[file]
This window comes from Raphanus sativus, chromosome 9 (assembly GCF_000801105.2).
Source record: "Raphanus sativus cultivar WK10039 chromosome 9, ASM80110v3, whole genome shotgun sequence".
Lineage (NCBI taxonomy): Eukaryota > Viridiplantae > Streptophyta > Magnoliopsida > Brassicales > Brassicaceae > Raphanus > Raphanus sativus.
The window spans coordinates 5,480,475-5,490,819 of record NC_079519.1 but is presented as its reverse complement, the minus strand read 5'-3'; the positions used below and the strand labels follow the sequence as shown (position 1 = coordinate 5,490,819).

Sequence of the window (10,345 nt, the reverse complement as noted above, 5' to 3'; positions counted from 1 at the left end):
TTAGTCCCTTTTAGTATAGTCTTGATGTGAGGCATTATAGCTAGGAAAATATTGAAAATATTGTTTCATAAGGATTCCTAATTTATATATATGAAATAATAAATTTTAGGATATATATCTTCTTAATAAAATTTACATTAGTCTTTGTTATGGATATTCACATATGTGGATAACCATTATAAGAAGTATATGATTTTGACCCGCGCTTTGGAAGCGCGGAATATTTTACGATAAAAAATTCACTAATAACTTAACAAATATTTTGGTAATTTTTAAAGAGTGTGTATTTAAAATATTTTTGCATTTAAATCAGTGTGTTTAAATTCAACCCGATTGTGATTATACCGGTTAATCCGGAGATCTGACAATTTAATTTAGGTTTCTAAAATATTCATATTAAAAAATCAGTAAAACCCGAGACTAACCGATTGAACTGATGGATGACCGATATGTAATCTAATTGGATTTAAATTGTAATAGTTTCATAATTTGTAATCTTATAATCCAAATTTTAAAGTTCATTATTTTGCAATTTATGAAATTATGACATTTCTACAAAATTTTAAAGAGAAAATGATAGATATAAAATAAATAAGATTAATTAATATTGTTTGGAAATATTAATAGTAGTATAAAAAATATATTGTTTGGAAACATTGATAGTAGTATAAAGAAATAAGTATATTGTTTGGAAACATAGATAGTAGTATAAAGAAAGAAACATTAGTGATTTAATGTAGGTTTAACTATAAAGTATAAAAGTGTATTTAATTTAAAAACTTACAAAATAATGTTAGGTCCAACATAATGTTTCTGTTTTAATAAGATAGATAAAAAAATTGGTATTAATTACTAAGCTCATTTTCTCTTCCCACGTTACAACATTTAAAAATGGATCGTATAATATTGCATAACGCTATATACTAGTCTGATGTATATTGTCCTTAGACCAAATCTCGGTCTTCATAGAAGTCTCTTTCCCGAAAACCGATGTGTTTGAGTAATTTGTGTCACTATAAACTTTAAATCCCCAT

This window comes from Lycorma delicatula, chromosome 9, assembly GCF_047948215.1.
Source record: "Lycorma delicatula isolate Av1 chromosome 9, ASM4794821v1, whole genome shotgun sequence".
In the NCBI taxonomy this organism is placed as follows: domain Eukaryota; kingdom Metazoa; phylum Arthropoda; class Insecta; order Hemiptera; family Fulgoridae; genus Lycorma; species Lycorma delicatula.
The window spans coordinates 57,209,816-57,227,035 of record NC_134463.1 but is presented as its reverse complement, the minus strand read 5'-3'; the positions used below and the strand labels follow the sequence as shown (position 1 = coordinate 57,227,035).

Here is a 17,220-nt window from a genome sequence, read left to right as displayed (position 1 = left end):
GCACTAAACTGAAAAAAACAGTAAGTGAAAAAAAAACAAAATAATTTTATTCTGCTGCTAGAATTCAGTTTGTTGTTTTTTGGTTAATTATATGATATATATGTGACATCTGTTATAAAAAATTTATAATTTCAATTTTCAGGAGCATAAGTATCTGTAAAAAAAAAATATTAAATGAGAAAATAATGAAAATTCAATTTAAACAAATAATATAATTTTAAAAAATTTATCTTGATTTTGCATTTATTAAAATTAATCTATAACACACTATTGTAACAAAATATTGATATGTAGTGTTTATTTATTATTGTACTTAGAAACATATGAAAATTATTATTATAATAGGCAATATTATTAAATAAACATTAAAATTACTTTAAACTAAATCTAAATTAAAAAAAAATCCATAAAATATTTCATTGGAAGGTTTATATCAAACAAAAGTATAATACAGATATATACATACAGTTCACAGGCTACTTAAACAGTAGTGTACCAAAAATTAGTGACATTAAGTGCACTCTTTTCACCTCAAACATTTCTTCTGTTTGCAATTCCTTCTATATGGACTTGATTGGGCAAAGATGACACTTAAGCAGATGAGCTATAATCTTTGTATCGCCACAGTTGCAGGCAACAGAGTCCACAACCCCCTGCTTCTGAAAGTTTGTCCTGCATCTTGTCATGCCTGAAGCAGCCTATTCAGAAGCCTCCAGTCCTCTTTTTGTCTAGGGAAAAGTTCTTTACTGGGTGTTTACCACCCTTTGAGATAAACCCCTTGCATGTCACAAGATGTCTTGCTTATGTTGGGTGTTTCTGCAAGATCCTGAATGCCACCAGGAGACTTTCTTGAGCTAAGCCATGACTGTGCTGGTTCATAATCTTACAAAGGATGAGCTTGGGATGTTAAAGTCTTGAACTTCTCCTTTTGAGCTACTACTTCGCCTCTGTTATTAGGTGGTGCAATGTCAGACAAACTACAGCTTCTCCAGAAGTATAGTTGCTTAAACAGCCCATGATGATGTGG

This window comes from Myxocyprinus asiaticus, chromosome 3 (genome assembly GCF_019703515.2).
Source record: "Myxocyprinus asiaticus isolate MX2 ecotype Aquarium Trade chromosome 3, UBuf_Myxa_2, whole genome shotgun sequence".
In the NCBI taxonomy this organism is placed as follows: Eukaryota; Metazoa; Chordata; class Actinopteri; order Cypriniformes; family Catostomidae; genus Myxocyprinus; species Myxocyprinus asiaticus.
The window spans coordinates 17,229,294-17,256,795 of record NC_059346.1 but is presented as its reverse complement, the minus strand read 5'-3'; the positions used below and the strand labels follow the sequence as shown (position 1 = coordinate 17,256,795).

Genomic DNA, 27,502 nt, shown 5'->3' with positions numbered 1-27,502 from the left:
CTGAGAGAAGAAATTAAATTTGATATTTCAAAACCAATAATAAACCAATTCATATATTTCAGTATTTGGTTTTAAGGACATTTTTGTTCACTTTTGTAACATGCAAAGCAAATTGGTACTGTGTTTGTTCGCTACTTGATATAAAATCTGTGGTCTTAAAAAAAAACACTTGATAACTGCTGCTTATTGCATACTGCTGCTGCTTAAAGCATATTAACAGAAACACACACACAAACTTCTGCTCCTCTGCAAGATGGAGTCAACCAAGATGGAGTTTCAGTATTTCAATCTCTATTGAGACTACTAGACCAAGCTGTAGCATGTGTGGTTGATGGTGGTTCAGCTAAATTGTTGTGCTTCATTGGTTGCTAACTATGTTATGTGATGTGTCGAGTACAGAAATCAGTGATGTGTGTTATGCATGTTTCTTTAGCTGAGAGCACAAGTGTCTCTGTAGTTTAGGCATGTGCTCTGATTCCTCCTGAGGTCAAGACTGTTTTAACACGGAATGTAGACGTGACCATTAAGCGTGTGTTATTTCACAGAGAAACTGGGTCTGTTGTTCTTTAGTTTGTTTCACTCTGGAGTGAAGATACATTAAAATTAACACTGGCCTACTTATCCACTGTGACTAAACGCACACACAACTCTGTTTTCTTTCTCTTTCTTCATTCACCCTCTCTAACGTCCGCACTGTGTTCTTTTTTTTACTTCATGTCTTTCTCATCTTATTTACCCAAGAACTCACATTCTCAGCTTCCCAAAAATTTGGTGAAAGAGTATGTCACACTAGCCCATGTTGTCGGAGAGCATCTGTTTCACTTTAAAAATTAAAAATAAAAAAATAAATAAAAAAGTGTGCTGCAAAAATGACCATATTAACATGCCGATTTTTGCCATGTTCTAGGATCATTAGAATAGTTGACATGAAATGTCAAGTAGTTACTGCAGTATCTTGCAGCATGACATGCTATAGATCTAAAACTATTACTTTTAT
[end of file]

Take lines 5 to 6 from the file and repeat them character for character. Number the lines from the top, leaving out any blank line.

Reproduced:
Sequence of the window (10,345 nt, the reverse complement as noted above, 5' to 3'; positions counted from 1 at the left end):
TTAGTCCCTTTTAGTATAGTCTTGATGTGAGGCATTATAGCTAGGAAAATATTGAAAATATTGTTTCATAAGGATTCCTAATTTATATATATGAAATAATAAATTTTAGGATATATATCTTCTTAATAAAATTTACATTAGTCTTTGTTATGGATATTCACATATGTGGATAACCATTATAAGAAGTATATGATTTTGACCCGCGCTTTGGAAGCGCGGAATATTTTACGATAAAAAATTCACTAATAACTTAACAAATATTTTGGTAATTTTTAAAGAGTGTGTATTTAAAATATTTTTGCATTTAAATCAGTGTGTTTAAATTCAACCCGATTGTGATTATACCGGTTAATCCGGAGATCTGACAATTTAATTTAGGTTTCTAAAATATTCATATTAAAAAATCAGTAAAACCCGAGACTAACCGATTGAACTGATGGATGACCGATATGTAATCTAATTGGATTTAAATTGTAATAGTTTCATAATTTGTAATCTTATAATCCAAATTTTAAAGTTCATTATTTTGCAATTTATGAAATTATGACATTTCTACAAAATTTTAAAGAGAAAATGATAGATATAAAATAAATAAGATTAATTAATATTGTTTGGAAATATTAATAGTAGTATAAAAAATATATTGTTTGGAAACATTGATAGTAGTATAAAGAAATAAGTATATTGTTTGGAAACATAGATAGTAGTATAAAGAAAGAAACATTAGTGATTTAATGTAGGTTTAACTATAAAGTATAAAAGTGTATTTAATTTAAAAACTTACAAAATAATGTTAGGTCCAACATAATGTTTCTGTTTTAATAAGATAGATAAAAAAATTGGTATTAATTACTAAGCTCATTTTCTCTTCCCACGTTACAACATTTAAAAATGGATCGTATAATATTGCATAACGCTATATACTAGTCTGATGTATATTGTCCTTAGACCAAATCTCGGTCTTCATAGAAGTCTCTTTCCCGAAAACCGATGTGTTTGAGTAATTTGTGTCACTATAAACTTTAAATCCCCAT